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Teachers Question Modern Hawaiian History Curriculum

Ku'uwehi Hiraishi

Tomorrow is a Hawaiian national holiday honoring the return of sovereignty to the Hawaiian Kingdom in 1843. Restoration Day festivitieswere held across the islands over the weekend.  Statewide celebrations continue to raise awareness about Hawai?i’s history….and for some educators, it also raises questions. HPR Reporter Ku?uwehi Hiraishi has this story.

Every public high schooler in Hawai?i is required to take a semester of Modern Hawaiian History. The course typically covers what happend following the overthrow of the Hawaiian Kingdom, beginning with American annexation in 1898 – an event this scholar says never happened.

“So when I may first say that, people will be shocked,” says Dr. Keanu Sai, a political science professor at the University of Hawai?i.

Dr. Sai completed his doctoral dissertation in 2011. In it, he argues Hawai?i is illegally occupied by the United States.

“But if you see that there is no treaty of annexation but rather a joint resolution of annexation. Then you go, ?Oh, I didn’t know that.?” says Dr. Sai, “So a lot of our apprehension is because we didn’t know. That’s all it really is.”

The premise is that under international law a treaty of annexation is needed to transfer Hawai?i to the United States. Dr. Sai found no such treaty. Asked how this history has taken more than a century to come to light, he says....

“Our people in Hawai?i have gone through denationalization, which by definition is the obliteration of the national consciousness of a country,” says Dr. Sai.

Dr. Sai has spent the last seven years doing rounds of classroom and community lectures on his research. He recently held a training workshop for teachers.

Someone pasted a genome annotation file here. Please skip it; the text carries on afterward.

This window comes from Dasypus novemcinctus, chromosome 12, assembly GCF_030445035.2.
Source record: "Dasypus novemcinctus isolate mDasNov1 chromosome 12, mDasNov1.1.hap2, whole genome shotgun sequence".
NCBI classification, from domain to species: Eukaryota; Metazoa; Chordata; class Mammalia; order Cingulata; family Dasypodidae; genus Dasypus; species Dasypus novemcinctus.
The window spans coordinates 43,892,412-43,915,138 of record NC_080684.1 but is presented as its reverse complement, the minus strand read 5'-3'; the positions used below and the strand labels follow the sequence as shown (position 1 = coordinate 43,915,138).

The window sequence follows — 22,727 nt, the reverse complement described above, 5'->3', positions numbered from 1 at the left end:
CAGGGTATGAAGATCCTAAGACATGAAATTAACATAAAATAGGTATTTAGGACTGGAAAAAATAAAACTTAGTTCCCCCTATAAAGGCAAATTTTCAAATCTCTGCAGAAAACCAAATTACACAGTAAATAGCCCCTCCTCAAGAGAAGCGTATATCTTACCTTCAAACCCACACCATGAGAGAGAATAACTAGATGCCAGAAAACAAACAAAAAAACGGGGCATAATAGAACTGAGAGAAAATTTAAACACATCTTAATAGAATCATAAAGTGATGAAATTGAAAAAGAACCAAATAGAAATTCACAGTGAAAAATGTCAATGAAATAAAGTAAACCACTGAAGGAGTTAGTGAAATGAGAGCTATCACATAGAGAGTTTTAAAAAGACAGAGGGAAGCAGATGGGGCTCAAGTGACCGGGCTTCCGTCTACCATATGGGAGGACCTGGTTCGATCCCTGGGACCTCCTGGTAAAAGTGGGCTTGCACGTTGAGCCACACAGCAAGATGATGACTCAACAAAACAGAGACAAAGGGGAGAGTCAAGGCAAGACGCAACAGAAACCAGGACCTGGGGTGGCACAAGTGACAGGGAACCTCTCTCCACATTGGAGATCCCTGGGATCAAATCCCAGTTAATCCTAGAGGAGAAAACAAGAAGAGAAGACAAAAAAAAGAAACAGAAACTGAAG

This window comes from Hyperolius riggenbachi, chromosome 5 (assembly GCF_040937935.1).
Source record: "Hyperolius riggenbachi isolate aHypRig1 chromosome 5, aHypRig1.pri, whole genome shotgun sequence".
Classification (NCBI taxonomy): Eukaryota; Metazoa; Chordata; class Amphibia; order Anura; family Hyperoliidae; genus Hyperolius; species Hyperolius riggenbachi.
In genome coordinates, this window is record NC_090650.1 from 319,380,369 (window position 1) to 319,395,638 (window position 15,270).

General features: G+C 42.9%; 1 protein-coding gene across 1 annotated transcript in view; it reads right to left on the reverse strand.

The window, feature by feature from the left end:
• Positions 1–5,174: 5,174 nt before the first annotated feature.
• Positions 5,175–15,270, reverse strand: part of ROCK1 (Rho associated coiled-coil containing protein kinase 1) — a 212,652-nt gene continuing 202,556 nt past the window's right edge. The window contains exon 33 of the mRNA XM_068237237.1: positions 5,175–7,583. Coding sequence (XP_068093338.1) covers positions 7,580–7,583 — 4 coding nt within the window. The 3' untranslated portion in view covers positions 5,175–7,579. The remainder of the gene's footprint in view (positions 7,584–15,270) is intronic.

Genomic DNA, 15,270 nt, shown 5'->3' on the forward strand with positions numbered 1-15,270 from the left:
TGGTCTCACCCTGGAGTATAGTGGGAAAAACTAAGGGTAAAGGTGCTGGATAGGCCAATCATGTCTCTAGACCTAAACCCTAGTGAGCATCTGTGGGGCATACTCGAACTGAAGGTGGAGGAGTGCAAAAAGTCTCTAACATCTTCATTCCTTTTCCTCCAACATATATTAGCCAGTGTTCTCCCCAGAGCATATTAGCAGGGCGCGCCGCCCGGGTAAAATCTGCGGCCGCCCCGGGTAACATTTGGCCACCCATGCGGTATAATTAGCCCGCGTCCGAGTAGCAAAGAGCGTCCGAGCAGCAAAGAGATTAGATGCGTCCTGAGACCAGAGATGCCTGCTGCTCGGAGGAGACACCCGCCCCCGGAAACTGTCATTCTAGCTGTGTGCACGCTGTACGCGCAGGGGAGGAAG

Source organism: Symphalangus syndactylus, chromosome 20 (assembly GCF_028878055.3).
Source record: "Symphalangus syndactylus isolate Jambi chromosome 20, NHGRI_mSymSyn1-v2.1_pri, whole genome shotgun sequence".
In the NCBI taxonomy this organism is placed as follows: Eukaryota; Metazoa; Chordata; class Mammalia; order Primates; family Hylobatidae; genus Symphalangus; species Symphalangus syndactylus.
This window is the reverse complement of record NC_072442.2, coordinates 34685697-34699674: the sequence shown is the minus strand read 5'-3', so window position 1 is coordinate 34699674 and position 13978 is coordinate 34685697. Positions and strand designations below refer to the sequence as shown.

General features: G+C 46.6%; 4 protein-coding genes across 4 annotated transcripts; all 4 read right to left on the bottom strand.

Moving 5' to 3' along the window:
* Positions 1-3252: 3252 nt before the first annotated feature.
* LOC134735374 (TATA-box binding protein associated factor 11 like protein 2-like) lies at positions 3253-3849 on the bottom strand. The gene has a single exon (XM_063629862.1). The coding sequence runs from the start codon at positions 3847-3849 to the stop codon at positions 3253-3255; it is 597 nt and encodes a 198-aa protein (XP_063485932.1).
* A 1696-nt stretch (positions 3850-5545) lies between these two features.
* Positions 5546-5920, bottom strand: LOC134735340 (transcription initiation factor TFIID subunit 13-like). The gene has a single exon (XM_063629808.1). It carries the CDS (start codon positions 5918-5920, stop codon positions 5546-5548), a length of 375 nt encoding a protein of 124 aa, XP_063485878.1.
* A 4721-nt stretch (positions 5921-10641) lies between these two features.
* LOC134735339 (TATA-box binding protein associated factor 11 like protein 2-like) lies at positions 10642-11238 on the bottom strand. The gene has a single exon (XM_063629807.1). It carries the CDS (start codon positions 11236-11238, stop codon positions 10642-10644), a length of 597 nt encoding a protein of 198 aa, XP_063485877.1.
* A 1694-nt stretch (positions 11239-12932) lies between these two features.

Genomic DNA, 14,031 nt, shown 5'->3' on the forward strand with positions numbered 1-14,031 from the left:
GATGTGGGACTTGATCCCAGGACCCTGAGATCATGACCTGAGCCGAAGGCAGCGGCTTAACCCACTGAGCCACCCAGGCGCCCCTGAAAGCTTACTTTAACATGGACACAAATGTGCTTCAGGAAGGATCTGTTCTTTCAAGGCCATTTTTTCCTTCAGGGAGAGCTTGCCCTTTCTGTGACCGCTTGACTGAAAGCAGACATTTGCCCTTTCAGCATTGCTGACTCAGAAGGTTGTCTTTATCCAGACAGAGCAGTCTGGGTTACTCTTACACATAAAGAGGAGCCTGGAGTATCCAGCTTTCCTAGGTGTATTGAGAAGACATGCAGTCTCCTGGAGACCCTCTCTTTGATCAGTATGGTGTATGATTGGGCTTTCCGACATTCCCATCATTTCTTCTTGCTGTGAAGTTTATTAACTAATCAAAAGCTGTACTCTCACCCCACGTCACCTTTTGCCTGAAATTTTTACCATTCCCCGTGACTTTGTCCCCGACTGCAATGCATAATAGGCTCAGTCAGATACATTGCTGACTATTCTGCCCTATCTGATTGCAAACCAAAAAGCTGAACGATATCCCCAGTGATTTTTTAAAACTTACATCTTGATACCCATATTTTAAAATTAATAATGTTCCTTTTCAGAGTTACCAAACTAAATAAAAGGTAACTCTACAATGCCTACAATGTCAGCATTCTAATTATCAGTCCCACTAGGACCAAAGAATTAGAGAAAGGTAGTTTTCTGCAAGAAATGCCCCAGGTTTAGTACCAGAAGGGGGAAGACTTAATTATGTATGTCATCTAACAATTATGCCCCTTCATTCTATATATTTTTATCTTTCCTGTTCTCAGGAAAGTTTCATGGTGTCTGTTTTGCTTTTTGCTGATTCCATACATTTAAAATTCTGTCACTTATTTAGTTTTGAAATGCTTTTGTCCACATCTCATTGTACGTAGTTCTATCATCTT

“I don?t remember anybody telling me we were occupied,” says Kahuku Intermediate School teacher Kauwila Sheldon.

She says the research was a far cry from what she grew up learning. Asked whether she’ll be sharing this with her students?

“Of course, of course. I would love to bring this to my students to teach them the truth,” says Sheldon.

The idea of a prolonged U.S. occupation is nothing new to Kamehameha Kapalama Elementary School teacher Bruce Ka?imi Watson.

“I guess I already woke and I enjoy being woke and I raised woke children,” says Watson.

He already teaches students about kingdom holidays and Hawaiian patriotism. But discussing Hawai?i within this “occupation” framework challenges him to completely revamp his approach.

“I did not realize the political import of such words until today, like truly understand,” says Watson. “Just the clarification of the wording cause words are important. Because words have meaning. Indigenous vs. aboriginal. Ceded lands vs. seized lands. Denationalization or assimiliation.”

Last summer, Dr .Sai’s research got the attention of the National Education Association or NEA, who acknowledge Hawai’i’s history of prolonged illegal occupation at their annual gathering. Back at the workshop, Dr. Sai emphasized that teachers not politicize the discourse but instead use primary historical documents to let students critically think about history. But Watson says…

“Education and providing education is activism regardless of how you do it,” says Watson.

Kuʻuwehi Hiraishi is a general assignment reporter at Hawaiʻi Public Radio. Her commitment to her Native Hawaiian community and her fluency in ʻōlelo Hawaiʻi has led her to build a de facto ʻōiwi beat at the news station. Send your story ideas to her at khiraishi@hawaiipublicradio.org.
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